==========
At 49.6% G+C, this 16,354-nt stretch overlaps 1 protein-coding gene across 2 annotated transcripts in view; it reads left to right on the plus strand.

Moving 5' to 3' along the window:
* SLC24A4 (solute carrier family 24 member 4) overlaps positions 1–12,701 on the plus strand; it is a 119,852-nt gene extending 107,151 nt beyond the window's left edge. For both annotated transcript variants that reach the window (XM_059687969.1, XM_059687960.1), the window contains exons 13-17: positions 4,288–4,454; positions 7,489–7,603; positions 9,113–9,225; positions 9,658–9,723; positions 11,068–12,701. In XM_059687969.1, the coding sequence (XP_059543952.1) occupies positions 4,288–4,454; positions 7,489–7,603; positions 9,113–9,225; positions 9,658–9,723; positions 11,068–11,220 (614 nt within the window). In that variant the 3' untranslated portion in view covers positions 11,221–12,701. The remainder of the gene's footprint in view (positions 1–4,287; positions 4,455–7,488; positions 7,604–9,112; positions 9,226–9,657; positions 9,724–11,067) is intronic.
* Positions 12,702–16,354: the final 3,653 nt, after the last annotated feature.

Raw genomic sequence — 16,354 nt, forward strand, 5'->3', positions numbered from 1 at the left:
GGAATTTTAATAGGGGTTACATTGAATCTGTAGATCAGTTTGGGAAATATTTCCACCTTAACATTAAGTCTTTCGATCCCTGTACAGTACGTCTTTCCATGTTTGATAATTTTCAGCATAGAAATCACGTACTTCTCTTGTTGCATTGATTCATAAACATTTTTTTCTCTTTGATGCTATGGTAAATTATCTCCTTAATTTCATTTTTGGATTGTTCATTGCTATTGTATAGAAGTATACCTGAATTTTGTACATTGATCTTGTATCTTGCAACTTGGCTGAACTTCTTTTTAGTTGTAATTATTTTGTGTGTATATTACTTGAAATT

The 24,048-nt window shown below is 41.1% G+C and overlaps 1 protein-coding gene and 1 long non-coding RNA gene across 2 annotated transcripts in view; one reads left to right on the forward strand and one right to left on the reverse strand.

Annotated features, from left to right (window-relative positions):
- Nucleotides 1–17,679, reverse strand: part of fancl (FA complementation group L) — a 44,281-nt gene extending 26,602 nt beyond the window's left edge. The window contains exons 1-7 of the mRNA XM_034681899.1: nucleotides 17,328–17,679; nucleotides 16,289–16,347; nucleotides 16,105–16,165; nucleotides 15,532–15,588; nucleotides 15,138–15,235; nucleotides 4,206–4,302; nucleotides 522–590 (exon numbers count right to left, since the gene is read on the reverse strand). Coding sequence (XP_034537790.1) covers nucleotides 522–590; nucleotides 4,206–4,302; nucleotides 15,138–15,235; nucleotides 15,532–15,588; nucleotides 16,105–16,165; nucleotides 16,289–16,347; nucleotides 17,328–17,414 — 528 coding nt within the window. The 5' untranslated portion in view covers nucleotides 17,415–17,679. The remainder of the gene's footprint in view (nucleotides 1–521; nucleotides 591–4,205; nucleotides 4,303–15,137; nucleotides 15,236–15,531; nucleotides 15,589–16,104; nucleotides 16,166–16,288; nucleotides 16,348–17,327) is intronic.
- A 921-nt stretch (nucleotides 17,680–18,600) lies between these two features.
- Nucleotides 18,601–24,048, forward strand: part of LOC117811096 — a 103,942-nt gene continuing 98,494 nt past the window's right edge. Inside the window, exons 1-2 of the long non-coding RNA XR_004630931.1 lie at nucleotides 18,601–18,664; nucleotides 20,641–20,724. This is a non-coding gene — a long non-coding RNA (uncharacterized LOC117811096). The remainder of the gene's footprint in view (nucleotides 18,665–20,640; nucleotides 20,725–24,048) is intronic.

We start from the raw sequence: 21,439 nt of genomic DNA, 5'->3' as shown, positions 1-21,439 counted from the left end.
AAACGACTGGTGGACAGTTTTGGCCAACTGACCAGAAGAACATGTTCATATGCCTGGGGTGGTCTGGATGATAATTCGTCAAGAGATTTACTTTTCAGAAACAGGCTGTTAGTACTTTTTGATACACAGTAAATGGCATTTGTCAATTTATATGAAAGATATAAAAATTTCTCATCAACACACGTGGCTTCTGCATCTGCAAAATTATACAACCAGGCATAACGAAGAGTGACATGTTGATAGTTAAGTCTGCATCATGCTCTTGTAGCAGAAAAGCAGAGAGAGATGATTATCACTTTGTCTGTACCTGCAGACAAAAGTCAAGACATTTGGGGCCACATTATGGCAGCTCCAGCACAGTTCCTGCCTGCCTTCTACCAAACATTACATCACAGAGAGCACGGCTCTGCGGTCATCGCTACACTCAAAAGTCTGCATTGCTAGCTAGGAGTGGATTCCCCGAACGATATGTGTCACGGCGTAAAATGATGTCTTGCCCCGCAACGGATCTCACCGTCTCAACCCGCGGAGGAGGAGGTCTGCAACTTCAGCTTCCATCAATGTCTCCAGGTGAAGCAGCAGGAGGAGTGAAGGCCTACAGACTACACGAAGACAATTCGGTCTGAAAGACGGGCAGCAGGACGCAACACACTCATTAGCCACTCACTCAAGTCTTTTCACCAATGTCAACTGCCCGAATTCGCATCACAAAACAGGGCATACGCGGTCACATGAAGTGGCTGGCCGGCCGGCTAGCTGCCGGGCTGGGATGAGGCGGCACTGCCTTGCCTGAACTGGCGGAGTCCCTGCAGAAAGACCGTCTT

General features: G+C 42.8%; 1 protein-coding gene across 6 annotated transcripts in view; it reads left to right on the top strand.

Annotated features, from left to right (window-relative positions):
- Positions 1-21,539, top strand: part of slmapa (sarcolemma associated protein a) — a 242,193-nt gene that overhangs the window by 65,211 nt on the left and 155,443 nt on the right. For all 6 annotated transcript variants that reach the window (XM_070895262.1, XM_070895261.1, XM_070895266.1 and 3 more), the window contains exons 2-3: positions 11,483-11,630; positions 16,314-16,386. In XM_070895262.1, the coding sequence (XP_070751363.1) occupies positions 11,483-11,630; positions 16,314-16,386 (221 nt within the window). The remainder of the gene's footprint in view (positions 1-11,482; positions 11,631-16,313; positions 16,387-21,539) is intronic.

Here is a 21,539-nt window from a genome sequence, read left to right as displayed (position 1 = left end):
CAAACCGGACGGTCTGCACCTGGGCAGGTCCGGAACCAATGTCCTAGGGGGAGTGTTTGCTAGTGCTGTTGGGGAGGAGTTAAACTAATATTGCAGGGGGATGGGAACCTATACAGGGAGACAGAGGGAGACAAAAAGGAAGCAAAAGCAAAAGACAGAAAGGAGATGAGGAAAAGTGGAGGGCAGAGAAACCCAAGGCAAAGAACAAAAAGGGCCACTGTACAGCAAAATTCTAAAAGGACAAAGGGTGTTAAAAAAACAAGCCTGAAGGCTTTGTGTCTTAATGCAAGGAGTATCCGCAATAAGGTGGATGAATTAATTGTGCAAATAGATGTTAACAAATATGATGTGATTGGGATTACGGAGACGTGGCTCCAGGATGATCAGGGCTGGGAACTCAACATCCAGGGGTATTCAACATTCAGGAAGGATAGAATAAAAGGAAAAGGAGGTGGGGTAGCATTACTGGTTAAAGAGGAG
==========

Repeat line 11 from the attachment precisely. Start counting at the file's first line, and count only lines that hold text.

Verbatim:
- Nucleotides 18,601–24,048, forward strand: part of LOC117811096 — a 103,942-nt gene continuing 98,494 nt past the window's right edge. Inside the window, exons 1-2 of the long non-coding RNA XR_004630931.1 lie at nucleotides 18,601–18,664; nucleotides 20,641–20,724. This is a non-coding gene — a long non-coding RNA (uncharacterized LOC117811096). The remainder of the gene's footprint in view (nucleotides 18,665–20,640; nucleotides 20,725–24,048) is intronic.